Factors that could affect salaries available to DNA analysts include location, the type of work that one is doing, and the department for which one works. Number of years on the job and also types of degrees and advanced certificates held could be other factors.

How to Become a DNA Analyst

The DNA analyst job is highly technical and therefore requires specific education and training that cannot be learned on the job. While not every DNA analyst will take the same path in purusit of the career, following are the most common steps:

  • Step 1: Earn a high school diploma (four years) – A high school diploma is a requirement for any DNA analyst. Students should focus particularly on natural science courses such as biology and chemistry to gain admission into an accredited undergraduate program.
  • Step 2: Pursue a relevant bachelor’s degree (four years) – Because DNA analysis is so dependent on meticulous lab work, DNA analysts must have a minimum of a bachelor’s degree, with natural science degrees preferred. Prospective DNA analysts should consider a degree in biology, chemistry, or a Forensic Education Programs Accreditation Commission (FEPAC) accredited forensic science program.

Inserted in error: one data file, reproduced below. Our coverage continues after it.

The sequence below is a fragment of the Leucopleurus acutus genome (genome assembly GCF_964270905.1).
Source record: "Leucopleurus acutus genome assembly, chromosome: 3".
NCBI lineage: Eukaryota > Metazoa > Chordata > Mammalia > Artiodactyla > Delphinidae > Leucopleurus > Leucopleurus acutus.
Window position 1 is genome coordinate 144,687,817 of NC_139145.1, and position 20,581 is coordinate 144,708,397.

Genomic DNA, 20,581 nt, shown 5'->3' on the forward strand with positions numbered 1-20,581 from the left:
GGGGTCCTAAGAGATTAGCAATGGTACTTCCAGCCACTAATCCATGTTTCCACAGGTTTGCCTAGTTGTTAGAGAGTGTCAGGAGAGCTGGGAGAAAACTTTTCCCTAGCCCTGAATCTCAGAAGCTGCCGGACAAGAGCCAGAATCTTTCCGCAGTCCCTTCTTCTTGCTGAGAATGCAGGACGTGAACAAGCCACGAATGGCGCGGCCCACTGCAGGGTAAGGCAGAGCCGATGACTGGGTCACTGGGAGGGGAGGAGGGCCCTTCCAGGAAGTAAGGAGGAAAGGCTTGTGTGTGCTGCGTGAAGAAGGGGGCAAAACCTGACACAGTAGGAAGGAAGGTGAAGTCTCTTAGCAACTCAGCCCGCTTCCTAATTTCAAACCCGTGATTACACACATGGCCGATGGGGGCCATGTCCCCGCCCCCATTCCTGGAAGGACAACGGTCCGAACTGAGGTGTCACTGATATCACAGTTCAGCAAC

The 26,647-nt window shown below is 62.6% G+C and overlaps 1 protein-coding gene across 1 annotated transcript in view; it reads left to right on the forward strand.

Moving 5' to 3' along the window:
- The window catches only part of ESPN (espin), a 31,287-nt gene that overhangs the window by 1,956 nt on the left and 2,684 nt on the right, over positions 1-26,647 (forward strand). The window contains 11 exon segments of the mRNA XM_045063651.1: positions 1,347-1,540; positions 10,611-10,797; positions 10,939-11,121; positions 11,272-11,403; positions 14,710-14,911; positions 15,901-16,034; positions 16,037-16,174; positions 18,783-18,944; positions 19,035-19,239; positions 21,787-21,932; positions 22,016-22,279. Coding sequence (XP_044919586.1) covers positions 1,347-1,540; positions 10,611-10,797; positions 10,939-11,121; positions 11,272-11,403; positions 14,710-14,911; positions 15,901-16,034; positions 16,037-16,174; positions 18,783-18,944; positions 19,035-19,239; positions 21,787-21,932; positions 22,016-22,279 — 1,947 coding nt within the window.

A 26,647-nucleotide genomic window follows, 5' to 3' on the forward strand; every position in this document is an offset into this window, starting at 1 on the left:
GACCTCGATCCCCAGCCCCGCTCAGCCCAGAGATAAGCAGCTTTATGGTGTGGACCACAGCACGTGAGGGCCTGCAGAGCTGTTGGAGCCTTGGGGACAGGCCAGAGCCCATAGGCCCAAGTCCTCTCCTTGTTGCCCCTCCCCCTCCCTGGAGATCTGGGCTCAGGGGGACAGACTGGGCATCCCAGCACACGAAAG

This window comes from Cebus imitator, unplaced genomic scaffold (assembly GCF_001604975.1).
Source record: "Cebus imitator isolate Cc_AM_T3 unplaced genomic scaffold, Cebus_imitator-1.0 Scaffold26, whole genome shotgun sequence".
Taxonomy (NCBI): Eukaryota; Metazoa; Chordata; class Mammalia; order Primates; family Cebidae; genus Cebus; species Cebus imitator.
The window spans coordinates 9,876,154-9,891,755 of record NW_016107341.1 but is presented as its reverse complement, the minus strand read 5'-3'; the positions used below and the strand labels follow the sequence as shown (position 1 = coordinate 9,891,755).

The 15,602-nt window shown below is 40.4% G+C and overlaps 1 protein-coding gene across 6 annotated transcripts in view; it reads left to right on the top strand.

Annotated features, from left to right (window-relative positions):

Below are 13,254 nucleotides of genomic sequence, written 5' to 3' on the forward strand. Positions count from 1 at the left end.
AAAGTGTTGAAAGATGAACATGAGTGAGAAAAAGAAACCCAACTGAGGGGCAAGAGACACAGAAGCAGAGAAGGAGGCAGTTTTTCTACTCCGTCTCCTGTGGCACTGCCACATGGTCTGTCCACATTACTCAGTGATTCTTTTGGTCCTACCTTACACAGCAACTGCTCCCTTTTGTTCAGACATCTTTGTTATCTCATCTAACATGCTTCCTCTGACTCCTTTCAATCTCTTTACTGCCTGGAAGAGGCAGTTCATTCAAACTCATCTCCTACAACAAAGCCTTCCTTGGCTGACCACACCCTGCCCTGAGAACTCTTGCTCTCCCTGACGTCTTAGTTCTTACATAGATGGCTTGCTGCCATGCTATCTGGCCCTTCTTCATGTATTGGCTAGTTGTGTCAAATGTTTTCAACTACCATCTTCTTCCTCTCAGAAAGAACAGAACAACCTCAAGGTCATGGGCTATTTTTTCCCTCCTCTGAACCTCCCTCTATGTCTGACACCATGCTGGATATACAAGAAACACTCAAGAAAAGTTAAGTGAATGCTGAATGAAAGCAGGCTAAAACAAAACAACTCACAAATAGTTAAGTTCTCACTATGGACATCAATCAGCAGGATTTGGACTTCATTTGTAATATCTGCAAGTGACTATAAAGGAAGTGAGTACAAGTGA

• Step 3: Seek entry-level employment (timeline varies) – After earning a bachelor’s degree, graduates may be able to find entry-level employment in a lab, an opportunity that provides more hands-on experience and builds on classroom training.
  • Step 4: Consider advanced education (two to four years) – Some DNA analysts may choose to pursue an advanced degree, such as a master’s degree in forensic DNA and serology or even a PhD, depending on the type of long-term careers an individual has.
  • Step 5: Obtain professional certification – Professional certification, such as earning diplomate or fellow status from the American Board of Criminalistics is another way that experienced DNA analysts can grow their career opportunities.

Notably, a high school graduate that is dedicated to this career path may be able to find entry-level work after just four years of an undergraduate education. Indeed, many undergraduate programs offer internships with local law enforcement agencies that allow students to gain experience and make professional connections while still completing their degree.